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Relationships between bone mineral density and new indices of body composition in young, sedentary men and women

Anna Kęska 1  ,  
Department of Biochemistry and Biology, University of Physical Education, Warsaw, Poland
Department of Hygiene and Epidemiology, Military Institute of Hygiene and Epidemiology, Warsaw, Poland
Department of Public Health, Warsaw University, Poland
Data concerning the relationship between body fat and BMD are equivocal since both positive and negative effects have been noted. Recently, the index of fat mass (IFM) representing subjects with different body fat and similar lean mass and index of lean mass (ILM) representing subjects with different lean body mass and similar body fat, have been used to evaluate body composition effect on BMD in middle-aged women. This study aimed at determination of ILM and IFM association with BMD in young men and women.

Material and Methods:
A total of 212 university students of Public Health (125 women and 87 men) participated in the study. Body composition was determined by the bioelectrical impedance method (BIA) using BC 418 MA equipment (Tanita Co., Japan). Fat mass and fat free mass were used to calculate ILM and IFM. Bone mineral density was measured on the wrist of the non-dominant hand using the DEXA method and EXA 3000 equipment (HFS Ltd., Korea). BMD was evaluated using Z-score, with values lower than -2.0 indicating inadequate BMD for subject chronological age.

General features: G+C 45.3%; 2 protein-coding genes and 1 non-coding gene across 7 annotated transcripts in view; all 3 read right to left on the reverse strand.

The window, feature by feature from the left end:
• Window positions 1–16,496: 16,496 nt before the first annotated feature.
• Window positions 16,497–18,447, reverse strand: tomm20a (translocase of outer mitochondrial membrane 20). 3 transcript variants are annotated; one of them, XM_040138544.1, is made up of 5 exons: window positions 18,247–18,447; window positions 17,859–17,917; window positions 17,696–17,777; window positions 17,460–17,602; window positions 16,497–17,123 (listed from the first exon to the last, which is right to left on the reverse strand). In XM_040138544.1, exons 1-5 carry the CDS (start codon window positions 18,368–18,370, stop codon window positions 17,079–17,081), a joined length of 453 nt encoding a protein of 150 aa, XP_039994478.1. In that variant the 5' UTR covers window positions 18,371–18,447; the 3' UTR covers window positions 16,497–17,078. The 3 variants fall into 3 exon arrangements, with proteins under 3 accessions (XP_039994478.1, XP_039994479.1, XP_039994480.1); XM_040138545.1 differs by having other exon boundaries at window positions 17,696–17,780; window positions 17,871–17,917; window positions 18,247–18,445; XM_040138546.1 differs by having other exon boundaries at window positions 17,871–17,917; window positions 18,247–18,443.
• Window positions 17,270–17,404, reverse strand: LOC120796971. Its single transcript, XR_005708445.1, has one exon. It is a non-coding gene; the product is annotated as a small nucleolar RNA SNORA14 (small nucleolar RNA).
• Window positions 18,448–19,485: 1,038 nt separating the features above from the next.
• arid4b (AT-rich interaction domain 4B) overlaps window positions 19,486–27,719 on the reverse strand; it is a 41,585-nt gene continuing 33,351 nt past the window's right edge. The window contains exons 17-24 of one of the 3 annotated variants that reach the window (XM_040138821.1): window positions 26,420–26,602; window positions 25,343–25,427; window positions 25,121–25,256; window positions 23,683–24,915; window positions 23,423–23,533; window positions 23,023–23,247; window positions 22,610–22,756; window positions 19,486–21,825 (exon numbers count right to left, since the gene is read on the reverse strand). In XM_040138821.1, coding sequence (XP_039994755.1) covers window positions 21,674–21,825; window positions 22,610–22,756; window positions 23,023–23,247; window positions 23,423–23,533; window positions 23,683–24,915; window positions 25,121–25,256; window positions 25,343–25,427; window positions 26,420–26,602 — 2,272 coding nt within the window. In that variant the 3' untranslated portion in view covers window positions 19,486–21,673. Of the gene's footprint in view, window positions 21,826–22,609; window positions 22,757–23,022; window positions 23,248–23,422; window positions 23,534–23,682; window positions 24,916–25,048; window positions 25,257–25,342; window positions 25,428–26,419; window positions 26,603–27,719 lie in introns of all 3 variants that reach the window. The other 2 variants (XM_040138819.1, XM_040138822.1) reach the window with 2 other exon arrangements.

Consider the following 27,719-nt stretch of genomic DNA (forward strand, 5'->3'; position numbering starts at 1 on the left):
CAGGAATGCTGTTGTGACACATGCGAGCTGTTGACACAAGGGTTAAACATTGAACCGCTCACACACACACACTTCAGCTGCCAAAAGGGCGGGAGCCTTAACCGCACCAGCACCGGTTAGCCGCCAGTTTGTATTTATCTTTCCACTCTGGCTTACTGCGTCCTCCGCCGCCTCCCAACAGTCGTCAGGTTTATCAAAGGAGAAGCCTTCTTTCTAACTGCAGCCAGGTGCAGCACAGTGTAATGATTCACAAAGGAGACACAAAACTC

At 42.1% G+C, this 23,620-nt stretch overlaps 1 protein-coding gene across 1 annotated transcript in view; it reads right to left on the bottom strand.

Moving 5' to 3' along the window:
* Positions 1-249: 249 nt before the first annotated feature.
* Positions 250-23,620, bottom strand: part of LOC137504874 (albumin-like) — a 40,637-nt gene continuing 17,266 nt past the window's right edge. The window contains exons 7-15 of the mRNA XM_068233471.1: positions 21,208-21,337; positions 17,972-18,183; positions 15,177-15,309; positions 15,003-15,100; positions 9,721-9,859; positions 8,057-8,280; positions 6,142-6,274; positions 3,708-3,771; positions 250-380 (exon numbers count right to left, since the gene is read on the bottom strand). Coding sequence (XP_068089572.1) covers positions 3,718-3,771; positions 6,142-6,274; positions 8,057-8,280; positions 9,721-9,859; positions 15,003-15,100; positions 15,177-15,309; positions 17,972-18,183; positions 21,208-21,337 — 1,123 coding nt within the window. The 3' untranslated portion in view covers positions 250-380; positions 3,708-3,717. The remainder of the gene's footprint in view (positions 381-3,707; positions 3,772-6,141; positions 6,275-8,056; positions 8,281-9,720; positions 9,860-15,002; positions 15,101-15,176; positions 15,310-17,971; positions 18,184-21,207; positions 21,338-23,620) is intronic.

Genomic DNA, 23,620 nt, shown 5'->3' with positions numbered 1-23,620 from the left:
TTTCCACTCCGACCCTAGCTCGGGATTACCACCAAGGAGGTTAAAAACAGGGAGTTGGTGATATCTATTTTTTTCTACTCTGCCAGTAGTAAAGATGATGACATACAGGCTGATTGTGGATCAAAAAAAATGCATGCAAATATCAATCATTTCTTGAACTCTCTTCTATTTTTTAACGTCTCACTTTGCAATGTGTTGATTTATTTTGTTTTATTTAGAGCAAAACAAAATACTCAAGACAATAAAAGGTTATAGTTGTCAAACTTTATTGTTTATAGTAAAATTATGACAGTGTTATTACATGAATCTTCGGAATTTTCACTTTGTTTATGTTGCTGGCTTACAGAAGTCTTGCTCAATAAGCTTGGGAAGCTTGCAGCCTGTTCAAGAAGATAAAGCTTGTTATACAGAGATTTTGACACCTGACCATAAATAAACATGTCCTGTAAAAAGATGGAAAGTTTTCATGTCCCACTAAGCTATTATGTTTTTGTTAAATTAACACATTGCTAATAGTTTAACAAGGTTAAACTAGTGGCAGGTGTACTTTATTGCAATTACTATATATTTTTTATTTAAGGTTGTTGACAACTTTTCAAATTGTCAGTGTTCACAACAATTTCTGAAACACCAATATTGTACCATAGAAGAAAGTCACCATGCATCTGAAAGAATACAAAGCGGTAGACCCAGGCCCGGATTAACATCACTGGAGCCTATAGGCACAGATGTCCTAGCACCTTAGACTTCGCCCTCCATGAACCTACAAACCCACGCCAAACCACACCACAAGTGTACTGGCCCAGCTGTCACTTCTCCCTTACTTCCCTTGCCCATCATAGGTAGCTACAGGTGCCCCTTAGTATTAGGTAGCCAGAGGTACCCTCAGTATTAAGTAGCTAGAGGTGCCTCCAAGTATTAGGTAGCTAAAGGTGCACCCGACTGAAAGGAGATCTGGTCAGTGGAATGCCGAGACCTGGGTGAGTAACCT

Exclusively in women, IFM was markedly and positively correlated with Z-score (r=0.366, P<0.001). In both genders, a significant relationship was found between ILM and Z-scores (r=0.420; p<0.001 and r=0.220; p<0.02 in men and women, respectively). Women with lower than median IFM but similar ILM, were characterized by significantly lower Z-scores vs. women with higher IFM (-1.016 vs. -0.512; p<0.001). Irrespective of gender, participants with higher ILM but similar IFM, were characterized by markedly higher Z-score vs. their counterparts with low ILM.

The use of IFM and ILM in the present study, allowed the observation that in young adults lean body mass was associated with BMD, regardless of gender, while fat mass is significant for bone mineral density only in women

Anna Kęska   
Department of Biochemistry and Biology, University of Physical Education, Warsaw, Poland
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